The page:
I am happy to be joining in the Angry Robot book tour for Spidertouch by Alex Thomson! This is a fantasy novel, where there isn’t magic but a non human race. It’s one of those cool genre-bending books that encompasses suspense, subterfuge, adventure, some military and siege tactics, and other things. As in – I would recommend it to people who don’t necessarily read fantasy.
This book is a linguistics lover’s dream, with plenty of action, trickery, and world building to keep it interesting.
Bookish Quick Facts:
- Title: Spidertouch
- Series: N/A
- Author: Alex Thomson
- Publisher & Release: Angry Robot, 12/14/21
- Length: 400 pgs
- Rate & Recommend: ⭐⭐⭐⭐ Yes for anyone interested!
Here is the blurb:
Enslaved by a mute-race of cruel dictators, Razvan learns their touch-language and works as a translator in order to survive. But war is on the horizon and his quiet life is about to get noisy…
When he was a boy, Razvan trained as a translator for the hated Keda, the mute enslavers of his city, Val Kedic. They are a cruel race who are quick to anger. They keep a tight hold on the citizens of Val Kedic by forcing their children to be sent to work in the dangerous mines of the city from the age of eleven until eighteen. By learning fingerspeak – the Keda’s touch language – Razvan was able to avoid such a punishment for himself and live a life outside the harsh climate of the slums. But the same could not be said for his son…
Now a man, Razvan has etched out a quiet life for himself as an interpreter for the Keda court. He does not enjoy his work, but keeps his head down to protect his son, held hostage in the Keda’s mines. The Keda reward any parental misdemeanors with extra lashings for their children. Now the city is under siege by a new army who are perhaps even more cruel than their current enslavers. At the same time, a mysterious rebellion force has reached out to Razvan with a plan to utilize the incoming attack to defeat the Keda once and for all. Razvan must decide which side to fight on, who can be trusted, and what truly deserves to be saved.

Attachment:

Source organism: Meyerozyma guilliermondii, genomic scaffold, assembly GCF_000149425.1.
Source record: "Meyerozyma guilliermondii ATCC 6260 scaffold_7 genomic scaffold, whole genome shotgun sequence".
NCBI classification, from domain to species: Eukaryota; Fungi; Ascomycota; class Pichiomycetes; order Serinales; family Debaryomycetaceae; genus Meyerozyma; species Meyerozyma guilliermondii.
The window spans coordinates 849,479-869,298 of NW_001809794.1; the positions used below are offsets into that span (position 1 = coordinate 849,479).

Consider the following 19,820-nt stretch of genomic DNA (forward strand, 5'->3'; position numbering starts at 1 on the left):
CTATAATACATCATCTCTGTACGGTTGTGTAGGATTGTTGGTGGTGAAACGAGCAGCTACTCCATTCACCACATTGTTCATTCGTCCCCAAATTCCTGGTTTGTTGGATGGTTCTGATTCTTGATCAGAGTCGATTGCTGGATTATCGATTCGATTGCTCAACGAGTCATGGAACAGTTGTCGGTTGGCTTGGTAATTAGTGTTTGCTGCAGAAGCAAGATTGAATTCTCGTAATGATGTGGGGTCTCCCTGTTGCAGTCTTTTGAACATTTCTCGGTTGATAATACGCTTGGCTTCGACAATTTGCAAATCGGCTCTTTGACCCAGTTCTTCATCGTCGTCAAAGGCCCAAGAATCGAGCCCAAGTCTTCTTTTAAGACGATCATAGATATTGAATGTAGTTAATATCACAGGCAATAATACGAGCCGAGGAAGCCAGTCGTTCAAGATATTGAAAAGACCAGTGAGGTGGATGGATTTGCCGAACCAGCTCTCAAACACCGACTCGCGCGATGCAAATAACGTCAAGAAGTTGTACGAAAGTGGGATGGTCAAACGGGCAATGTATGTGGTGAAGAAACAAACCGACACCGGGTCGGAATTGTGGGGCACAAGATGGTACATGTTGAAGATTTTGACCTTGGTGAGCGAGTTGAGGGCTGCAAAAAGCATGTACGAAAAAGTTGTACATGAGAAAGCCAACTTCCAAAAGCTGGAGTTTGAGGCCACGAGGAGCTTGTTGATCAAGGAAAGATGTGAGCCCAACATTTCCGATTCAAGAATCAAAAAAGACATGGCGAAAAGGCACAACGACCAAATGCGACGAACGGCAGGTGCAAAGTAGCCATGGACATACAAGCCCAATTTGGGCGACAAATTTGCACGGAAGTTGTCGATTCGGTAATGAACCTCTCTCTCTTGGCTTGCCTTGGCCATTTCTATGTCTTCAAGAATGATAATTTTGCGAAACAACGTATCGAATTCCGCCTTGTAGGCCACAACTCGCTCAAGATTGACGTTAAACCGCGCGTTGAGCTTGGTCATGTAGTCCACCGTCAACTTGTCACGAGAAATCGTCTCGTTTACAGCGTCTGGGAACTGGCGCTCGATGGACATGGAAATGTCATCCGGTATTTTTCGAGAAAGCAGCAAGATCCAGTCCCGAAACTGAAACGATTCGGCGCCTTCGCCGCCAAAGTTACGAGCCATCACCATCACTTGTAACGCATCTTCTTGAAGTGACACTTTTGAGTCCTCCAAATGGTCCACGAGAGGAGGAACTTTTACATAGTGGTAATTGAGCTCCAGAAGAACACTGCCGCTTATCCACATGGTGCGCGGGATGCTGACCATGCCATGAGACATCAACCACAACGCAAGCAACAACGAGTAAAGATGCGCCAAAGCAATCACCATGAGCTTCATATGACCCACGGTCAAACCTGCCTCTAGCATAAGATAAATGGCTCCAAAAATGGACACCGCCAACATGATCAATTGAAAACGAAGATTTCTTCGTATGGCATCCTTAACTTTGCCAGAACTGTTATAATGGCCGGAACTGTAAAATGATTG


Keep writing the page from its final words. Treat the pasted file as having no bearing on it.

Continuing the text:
41 year old Razvan is a translator for the Keda, an alien-ish race that took over the city hundreds of years ago and keeps the humans in subjugation by keeping the children as slaves. The problem is that the Keda only speak through a finger tapping type of touch language, so a handful of humans must act as translators.
When the city is sieged by a war ready people, it’s up to Razvan and the translators to decide if it’s a good time for civil war. I liked the theme of “What do people fight and risk themselves for?” Money, children, power? I liked the military and siege tactics too, nothing like hurling plague-ridden corpses over the city wall.
I loved the slightly older, less than heroic main character. Razvan was not a leader, adventurer, or known hero – but a fisherman’s son turned translator. The first half of the book was mostly his quiet observations on society, language, and the struggles of the populace. Little bits of mettle kept showing through, more and more, until he finally stepped up when needed and did what he had to against the Keda. I think they called it “linguistic subterfuge” and it was interesting, plus he wasn’t beyond a little bit of murder. At the end of the day though Razvan was tripping over corpses rather than slaying them, aka not heroic, but he was very likeable 🤣
The language nuances were interesting, it made one think about how touch and translation are perceived. For a book that took place in one city there was a perfect level of micro world building. The markets, the slums, food and drink, the increasing level of desperation as people starved….
The siege had a lot of good scenes too, for a generally quieter novel, Thomson turned up the heat at times.
The social structure was well thought out too, with three branches of Keda and a hierarchy among the humans as well. The thing that drove me crazy, and I docked a star for it, was that since the Keda didn’t apparently have genders, the author used an “x” instead of the he or she, so it looked like “xe” or “xer” etc, and he used them all interchangeably. That was the confusing part, in one sentence he would refer to one Keda by multiple different pronouns and seeing as it’s one of the real life new language phenomena that I just can’t wrap my head around yet, it was hard for me to follow in the book. I just kept thinking “did he switch Keda or is this the same one?”
Anyway, all in all, I definitely recommend this one for just about anyone interested. I thought the open ending was a nice touch and it had a hopeful tone and aspect
About the preorder offer – Good news! The new Angry Robot website is up and you can preorder or buy books directly now! You can use the code onereadingnurse to save 25% on a preorder of Spidertouch, so get on that! I believe the code is good until December 4th